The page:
This is another topic that was suggested by a reader. What would I tell my younger self as it relates to the weight loss journey.I guess I have to first ask WHICH younger self. In other words, would I talk to myself from 20 years ago? Or 10? Or the last 5? Maybe I will try to impart a little wisdom that could apply to ANY of my past selves. The picture I have shared here is my 10 years ago self compared to my last year self.
I am going to be doing a new photo shoot soon as I have continued on this journey and have continued to lose. In the entertainment field, it is always good if your picture actually still looks like you, not to mention a lot of my costuming is too big now.
I am sorry, I digress. What would I say to my younger self was the topic, so here we go with my top 5 that could apply to any of my past selves, and hopefully encourage some of my younger readers. Does that make me sound like an old geezer? Oh well.
1. Get Started. Might seem kind of a no brainer right? The problem is there are a thousand and one reasons you can give yourself to put off getting healthy or exercising. You may have used a lot of these yourself, but some of the ones I told myself were “You aren’t that heavy”. We call denial. “It’s too expensive to eat healthy”. What is the cost of a lifetime of illness because of being fat and unhealthy? “Gym memberships are too expensive.” So don’t go to the gym. Get your butt off the couch and start walking if nothing else. In past posts I have talked about some free resources that are out there, but besides good old walking, you can go play. Play what? That’s up to you. Play tag with your kids. Play badminton with friends. Do something! Want another reason? Lost time. I literally cry sometimes when I think of the years I missed not physically being able to play with my kids. These are years I can never get back. I will be able to play with my new grand daughter, but I missed some important Dad years being so out of shape I couldn’t even play.
2. Stop the Negative Self-Talk That’s a big issue for me even today. I can do something klutzy like anyone else does, but as soon as I do, I go right back to all those names I heard as a child growing up. “You fat idiot, you can’t do anything right.” The one thing I had never realized about negative self talk is that it also hurts those around you but not in the way you think. My wife told me how much it hurt her to hear me put myself down. I work every day on this one. Not that I am a big Dr.Phil faqn, but he put it this way. “When someone says something negative to you, they may say it a hundred times, but you take over and say it to yourself ten thousand times.” You become what is known as a self fulfilling prophecy. If you keep telling yourself you can’t do something (like lose weight) often enough, it can come to pass. As Henry Ford once put it “Whether a man (or person) thinks he can or cannot, he is correct.”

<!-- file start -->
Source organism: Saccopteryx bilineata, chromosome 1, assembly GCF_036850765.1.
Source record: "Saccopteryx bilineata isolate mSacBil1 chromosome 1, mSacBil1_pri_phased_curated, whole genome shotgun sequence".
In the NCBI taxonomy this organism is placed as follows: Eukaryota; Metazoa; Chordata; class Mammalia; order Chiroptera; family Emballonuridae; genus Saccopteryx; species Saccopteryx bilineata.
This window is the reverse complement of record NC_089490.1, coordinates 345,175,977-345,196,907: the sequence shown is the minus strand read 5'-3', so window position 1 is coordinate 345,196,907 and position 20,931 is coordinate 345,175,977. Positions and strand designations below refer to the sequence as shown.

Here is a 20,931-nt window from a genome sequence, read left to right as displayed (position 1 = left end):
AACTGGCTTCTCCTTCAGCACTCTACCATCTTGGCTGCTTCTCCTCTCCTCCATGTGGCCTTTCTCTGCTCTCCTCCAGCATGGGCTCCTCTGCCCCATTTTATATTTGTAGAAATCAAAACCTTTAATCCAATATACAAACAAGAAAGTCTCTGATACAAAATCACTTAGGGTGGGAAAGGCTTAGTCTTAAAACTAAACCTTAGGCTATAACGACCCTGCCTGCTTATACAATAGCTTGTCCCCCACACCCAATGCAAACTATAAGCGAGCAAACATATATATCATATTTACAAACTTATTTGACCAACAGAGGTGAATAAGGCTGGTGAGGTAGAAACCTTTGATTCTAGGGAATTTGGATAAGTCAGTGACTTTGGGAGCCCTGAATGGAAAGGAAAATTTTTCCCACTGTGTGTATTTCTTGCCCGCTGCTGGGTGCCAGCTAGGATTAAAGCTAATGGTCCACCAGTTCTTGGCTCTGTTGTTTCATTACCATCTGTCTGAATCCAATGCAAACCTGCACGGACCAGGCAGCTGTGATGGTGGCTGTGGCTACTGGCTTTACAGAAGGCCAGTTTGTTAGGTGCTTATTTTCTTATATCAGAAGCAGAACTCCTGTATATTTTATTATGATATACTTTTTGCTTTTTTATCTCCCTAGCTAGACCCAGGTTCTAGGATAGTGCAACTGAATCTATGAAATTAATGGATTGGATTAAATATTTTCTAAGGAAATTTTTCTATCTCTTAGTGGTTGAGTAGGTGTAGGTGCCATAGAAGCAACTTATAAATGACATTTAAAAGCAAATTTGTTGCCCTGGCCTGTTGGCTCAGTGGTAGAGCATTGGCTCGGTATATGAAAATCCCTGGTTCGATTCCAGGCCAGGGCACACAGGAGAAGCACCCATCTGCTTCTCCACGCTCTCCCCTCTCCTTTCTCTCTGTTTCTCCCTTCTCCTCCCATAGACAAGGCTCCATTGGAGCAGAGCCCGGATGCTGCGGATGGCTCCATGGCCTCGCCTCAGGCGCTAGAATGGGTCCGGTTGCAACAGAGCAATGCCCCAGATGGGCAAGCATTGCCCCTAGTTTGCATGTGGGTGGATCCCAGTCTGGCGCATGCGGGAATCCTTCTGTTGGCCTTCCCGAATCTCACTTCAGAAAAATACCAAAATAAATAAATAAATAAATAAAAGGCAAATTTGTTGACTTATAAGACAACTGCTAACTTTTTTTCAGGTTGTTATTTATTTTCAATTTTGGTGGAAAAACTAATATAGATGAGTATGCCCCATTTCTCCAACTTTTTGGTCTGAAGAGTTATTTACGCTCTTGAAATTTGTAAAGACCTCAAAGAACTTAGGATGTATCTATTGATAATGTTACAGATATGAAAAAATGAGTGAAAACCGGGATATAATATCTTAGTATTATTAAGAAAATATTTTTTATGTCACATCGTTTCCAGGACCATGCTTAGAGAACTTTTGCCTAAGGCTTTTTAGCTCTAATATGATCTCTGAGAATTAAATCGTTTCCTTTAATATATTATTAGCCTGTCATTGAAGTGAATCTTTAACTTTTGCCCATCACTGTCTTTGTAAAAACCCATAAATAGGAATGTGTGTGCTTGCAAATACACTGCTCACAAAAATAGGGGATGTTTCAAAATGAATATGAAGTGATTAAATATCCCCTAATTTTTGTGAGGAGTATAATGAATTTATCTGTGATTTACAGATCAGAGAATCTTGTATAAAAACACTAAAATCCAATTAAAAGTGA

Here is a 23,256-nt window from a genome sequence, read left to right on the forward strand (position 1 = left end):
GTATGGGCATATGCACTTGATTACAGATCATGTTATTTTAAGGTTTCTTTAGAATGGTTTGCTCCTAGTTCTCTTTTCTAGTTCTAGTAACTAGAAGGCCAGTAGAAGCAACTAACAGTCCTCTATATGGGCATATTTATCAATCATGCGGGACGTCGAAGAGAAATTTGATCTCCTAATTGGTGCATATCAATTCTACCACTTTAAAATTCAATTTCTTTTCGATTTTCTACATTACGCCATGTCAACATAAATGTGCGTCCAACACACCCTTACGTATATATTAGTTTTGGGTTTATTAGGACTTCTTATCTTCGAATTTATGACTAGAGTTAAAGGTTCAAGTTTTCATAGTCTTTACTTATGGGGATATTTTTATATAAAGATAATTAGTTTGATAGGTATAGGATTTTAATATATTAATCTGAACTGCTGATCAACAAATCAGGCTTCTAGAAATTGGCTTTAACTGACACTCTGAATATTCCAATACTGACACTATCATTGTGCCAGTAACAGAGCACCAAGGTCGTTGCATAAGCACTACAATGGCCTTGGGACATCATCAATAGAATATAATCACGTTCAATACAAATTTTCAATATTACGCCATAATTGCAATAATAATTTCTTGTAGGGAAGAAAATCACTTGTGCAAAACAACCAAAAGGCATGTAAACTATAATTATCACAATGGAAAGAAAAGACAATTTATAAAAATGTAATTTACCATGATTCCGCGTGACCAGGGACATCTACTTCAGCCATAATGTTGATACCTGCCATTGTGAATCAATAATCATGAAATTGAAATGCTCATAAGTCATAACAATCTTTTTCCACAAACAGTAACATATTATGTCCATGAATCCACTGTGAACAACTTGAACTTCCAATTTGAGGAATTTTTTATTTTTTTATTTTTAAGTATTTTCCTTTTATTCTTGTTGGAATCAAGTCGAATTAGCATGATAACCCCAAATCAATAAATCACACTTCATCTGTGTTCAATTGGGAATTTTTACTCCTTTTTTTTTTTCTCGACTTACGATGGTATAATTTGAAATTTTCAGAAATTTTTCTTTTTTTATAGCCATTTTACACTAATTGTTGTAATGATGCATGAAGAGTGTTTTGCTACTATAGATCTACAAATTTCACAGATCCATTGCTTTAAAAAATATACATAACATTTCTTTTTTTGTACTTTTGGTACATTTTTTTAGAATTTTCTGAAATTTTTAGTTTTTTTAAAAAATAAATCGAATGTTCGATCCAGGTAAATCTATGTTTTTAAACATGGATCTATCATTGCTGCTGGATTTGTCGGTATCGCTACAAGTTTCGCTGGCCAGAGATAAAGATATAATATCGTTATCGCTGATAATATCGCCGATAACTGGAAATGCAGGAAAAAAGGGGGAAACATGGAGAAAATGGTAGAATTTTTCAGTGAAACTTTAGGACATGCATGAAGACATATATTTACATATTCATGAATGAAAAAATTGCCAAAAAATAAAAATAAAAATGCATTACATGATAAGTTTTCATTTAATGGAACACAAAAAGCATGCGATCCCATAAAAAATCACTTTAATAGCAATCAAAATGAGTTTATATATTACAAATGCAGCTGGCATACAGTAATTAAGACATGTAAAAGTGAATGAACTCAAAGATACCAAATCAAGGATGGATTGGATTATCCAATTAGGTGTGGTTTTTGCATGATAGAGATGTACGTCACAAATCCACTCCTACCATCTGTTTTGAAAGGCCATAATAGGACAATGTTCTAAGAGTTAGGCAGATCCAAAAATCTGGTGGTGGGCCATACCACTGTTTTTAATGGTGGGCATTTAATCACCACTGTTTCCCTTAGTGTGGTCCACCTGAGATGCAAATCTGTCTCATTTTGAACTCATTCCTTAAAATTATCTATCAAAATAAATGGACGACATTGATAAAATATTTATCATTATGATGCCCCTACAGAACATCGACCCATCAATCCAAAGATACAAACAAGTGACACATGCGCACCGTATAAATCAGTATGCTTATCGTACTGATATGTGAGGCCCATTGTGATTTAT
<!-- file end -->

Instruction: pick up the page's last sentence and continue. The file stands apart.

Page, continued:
3. Switch the naysayers and negative people, and find Supportive People. We all have those people in our lives. Those who see the downside of everything. You tell this person you are going to try to lose weight and eat healthy and what do you hear? “Well you tried that before and it didn’t work.” Or after you have had some success, you can people who say “You just seem so different now. You never want to watch movies and eat junk food anymore.” One of the problems with social media is that sometimes these kind of people seem to be everywhere, but there is an upside to negative people on social media. You can unfollow them, or unfriend them or if it is bad enough, block them. You don’t need people adding any fuel to your own negative thinking. Surround yourself with positive people and encouragers. I am not saying you need people to slap you on the back all the time, or bombard you with atta boys or atta girls, but those little words of encouragement can be gold at time.
4. Be Honest with Yourself. This comes in a number of area. First of all, take a long hard look in the mirror. Take an honest assessment of where you are right now. Go talk to your doctor and get their opinion. Be honest about your food – about WHAT you eat, HOW MUCH you eat and WHY you eat. When you are recording your food, be honest. Telling lies to your food journal will only hurt you in the long run, and in turn those who love you and care for you.
5.Learn all you can. Learn how to eat healthy. Learn about food. I remember watching a show on TV once about families trying to get healthy and the host sent them off to the grocery store with a list of things to buy to cook a healthy meal. They couldn’t even identify the vegetables they were looking for because they had never eaten any. Learn about cooking healthy meals. You will be shocked to learn that healthy cooking does not cost more than quick fix meals. Learn about nutrition, and how our body works with the food we put in. Read, watch documentaries, take classes or whatever it takes. I am a big fan of Netflix because of the amount of documentaries they have around dieting and the food industry. Learn about fad diets and the harm they do. Learn about the multi-billion dollar scam known as the diet industry. I sometimes feel like I should have a nutrition degree from all the reading and studying I have done, but I am much better equipped for the battle of weight now!
So there you have it, my top five bits of advice which when expanded covers a lot of area! Get started, Stop the Negative Self Talk, Switch the Naysayers and find Supporters, Be Honest with Yourself, and Learn!
Congratulations to my blog contest winners. No last names for privacy sake but Theresa and Terry have won tickets to the Vancouver Wellness Show on February 13-15th!
Until next time, have a healthy and happy day!